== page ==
Jan 16, 2021

Today’s running article should be of interest to anyone thinking of running a marathon. A marathon is not as painful as many thing, as long as it’s run at the right pace.

The blog articles further below are from Jan 15/16, 2012, when I was running through and our of Christchurch to the north. There’s also a TV clip from NZ National News, though the reference to Guinness World Records was to become redundant once the World Runners Association assumed the authority for records related to running and walking around the world.


Running your first marathon

One of the biggest decisions for many runners, new and old alike, is whether to run a marathon. For most, it represents the pinnacle among running challenges. Some new runners will take on the challenge almost immediately. Others will run for years or decades before deciding it’s finally time for a marathon. For those runners who do take the plunge, a more focused and disciplined approach to training will be necessary. However, if your training is done correctly, and if you run the event properly, there is no reason to fear the marathon.

Firstly, the most important initial question you need to answer is “what time am I going to aim for?” The time you expect to run will strongly define your training requirements, as well as the probability of you successfully reaching your goal. If you are realistic in this regard, you’ll make your marathon campaign much more attainable, not to mention more enjoyable.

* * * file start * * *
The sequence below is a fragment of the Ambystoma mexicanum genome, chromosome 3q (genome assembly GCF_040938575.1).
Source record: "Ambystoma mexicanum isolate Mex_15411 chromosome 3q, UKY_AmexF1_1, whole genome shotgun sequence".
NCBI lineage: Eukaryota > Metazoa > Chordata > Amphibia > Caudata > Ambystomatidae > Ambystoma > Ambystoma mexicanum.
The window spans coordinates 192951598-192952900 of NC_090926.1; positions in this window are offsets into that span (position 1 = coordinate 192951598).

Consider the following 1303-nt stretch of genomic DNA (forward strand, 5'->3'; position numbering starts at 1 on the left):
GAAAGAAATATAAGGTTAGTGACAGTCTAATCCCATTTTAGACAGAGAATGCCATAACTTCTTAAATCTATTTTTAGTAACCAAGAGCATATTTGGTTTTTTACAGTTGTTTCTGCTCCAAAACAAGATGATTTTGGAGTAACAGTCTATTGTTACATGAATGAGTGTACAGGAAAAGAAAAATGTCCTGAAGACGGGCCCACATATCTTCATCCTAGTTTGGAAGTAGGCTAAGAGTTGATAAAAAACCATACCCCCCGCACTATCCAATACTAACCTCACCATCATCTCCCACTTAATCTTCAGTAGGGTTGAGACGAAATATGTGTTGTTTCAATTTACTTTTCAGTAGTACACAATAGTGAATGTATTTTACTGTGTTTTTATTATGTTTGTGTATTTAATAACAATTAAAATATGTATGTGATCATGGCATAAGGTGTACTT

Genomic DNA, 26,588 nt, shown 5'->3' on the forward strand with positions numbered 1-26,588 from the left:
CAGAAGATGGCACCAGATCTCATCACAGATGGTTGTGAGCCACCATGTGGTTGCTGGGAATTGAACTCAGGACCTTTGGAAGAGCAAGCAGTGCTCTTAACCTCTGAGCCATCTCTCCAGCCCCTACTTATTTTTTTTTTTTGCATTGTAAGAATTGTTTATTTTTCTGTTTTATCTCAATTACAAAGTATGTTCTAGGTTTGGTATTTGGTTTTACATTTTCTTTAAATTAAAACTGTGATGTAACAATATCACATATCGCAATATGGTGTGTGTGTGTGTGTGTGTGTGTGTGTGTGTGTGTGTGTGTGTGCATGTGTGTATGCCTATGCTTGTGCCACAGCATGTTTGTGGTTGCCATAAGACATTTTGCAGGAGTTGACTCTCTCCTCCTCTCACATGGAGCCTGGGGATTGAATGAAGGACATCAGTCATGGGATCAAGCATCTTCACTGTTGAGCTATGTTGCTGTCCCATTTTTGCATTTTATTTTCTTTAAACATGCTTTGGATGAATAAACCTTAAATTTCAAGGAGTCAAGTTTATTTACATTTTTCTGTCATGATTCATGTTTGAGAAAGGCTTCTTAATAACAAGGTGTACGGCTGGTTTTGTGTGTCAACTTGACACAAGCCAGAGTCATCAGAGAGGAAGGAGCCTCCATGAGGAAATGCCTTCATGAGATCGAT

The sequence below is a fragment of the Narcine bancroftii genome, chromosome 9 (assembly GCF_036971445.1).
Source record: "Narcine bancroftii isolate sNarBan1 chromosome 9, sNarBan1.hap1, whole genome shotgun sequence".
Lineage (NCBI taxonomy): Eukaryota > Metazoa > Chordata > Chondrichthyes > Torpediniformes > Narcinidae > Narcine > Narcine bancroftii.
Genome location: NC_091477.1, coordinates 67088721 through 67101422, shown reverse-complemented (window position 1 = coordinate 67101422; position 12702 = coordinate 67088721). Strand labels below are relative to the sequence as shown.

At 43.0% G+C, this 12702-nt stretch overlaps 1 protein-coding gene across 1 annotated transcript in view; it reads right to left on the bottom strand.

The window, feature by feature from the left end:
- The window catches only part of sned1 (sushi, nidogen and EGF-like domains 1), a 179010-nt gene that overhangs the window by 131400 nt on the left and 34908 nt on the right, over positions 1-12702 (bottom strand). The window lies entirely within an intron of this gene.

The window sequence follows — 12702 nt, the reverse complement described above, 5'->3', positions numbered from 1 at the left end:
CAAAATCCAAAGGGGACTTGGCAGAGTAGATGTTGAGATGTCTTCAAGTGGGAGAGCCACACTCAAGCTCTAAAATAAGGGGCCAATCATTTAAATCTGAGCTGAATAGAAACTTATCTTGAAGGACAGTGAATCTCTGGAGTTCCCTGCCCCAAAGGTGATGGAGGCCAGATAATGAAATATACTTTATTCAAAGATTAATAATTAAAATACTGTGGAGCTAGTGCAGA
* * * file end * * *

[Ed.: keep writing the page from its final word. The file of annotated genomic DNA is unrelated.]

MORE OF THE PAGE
If you are conservative in your expectations, desiring little more than to finish the marathon distance comfortably, then your training need not be overly intense. One’s current level of fitness and recent training regime will define the ‘starting point’ of a marathon campaign. The most important training consideration for such a runner is distance. Run as often and as far as is practical.

While it’s the weekly long run that is usually stressed, overall mileage also goes a long way toward a successful outcome. Increase your long run by about 10% each week, preferably plateauing at around 35 km. But don’t be afraid to push past this distance in training, as doing so will provide you with a lot of confidence.